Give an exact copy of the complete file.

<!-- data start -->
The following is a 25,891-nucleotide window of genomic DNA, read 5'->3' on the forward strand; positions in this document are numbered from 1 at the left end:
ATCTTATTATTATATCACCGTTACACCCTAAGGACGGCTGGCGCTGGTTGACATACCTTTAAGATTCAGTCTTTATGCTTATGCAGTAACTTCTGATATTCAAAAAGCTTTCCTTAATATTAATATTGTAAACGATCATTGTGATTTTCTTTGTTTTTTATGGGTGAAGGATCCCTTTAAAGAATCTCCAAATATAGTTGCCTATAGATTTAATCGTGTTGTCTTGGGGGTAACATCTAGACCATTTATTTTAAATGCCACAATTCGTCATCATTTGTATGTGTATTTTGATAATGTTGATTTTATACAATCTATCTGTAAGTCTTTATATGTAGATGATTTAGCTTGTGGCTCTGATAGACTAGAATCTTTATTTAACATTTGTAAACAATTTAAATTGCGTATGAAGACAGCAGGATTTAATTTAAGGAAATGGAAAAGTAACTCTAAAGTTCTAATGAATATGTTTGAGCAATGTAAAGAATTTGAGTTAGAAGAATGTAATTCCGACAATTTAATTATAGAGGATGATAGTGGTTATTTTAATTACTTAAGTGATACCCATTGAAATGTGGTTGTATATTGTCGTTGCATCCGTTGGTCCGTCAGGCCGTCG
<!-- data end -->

The following is a 25,891-nucleotide window of genomic DNA, read 5'->3' on the forward strand; positions in this document are numbered from 1 at the left end:
ATCTTATTATTATATCACCGTTACACCCTAAGGACGGCTGGCGCTGGTTGACATACCTTTAAGATTCAGTCTTTATGCTTATGCAGTAACTTCTGATATTCAAAAAGCTTTCCTTAATATTAATATTGTAAACGATCATTGTGATTTTCTTTGTTTTTTATGGGTGAAGGATCCCTTTAAAGAATCTCCAAATATAGTTGCCTATAGATTTAATCGTGTTGTCTTGGGGGTAACATCTAGACCATTTATTTTAAATGCCACAATTCGTCATCATTTGTATGTGTATTTTGATAATGTTGATTTTATACAATCTATCTGTAAGTCTTTATATGTAGATGATTTAGCTTGTGGCTCTGATAGACTAGAATCTTTATTTAACATTTGTAAACAATTTAAATTGCGTATGAAGACAGCAGGATTTAATTTAAGGAAATGGAAAAGTAACTCTAAAGTTCTAATGAATATGTTTGAGCAATGTAAAGAATTTGAGTTAGAAGAATGTAATTCCGACAATTTAATTATAGAGGATGATAGTGGTTATTTTAATTACTTAAGTGATACCCATTGAAATGTGGTTGTATATTGTCGTTGCATCCGTTGGTCCGTCAGGCCGTCG